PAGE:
"Signed, Mata Hari" by Yannick Murphy. Little, Brown and Co., 2007.

In prison, accused of spying, and awaiting execution, Mata Hari tells stories to her French captors, buying time. They are stories from her early life in Holland, her schooling, marriage to a Dutch army officer, their deployment to Java, and the death of their son by poisoning. The family returned to Holland and the marriage fell apart; she tells of her life as a circus rider, artist's model, exotic dancer; of her liaisons with French, German, and Russian military personnel, and her subsequent arrest. But The Big Question is still unanswered: was she a spy?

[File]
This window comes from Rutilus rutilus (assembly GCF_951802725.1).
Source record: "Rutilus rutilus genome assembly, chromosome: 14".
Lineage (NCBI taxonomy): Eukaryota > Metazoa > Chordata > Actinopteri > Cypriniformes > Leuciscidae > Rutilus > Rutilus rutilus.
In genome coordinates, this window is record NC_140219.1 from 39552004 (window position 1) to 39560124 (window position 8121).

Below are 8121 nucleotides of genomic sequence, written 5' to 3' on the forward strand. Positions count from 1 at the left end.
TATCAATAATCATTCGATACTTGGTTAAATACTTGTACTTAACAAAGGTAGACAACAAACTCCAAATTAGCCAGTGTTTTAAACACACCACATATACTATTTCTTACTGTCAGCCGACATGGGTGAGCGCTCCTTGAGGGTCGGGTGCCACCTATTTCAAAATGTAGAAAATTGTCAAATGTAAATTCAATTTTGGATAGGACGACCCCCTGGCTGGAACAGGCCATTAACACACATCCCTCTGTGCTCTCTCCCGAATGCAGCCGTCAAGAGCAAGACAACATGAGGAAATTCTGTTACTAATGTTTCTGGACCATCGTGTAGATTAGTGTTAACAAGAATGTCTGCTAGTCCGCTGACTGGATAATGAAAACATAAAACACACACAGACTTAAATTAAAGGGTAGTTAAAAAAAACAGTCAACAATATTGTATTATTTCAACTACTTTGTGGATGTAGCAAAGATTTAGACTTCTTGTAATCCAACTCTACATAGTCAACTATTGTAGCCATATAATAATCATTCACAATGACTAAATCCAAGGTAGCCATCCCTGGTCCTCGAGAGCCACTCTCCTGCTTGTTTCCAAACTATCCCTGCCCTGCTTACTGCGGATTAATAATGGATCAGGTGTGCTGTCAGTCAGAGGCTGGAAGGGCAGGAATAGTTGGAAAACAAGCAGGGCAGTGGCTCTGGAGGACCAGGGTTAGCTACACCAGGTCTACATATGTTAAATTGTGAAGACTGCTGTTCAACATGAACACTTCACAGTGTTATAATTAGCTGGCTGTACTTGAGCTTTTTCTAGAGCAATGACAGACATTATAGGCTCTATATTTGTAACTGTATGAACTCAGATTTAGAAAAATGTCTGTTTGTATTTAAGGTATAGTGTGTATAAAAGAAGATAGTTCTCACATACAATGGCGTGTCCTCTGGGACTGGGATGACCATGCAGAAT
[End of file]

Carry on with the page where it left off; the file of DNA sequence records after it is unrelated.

What struck me most was the way the author seemed to be "channeling" Mata Hari's life, describing it in a way that made it seem like an alternate reality. An early experience in Hari's life was walking across the sand to an island at low tide. There was a real danger of being swept away by the incoming tide, but she returned safely. This experience was a transforming one, making her feel invincible, and it recurs throughout the novel at several of her life's turning points. As a result, she was so distanced from the life of her husband as to become "foreign" both in her lifestyle and in her way of thinking about her life's events.

This book is so new, Sacramento Public doesn't have any copies yet. The author, however, is represented in the collection by other titles.

Addendum 6/8/09: Sacramento Public now has copies.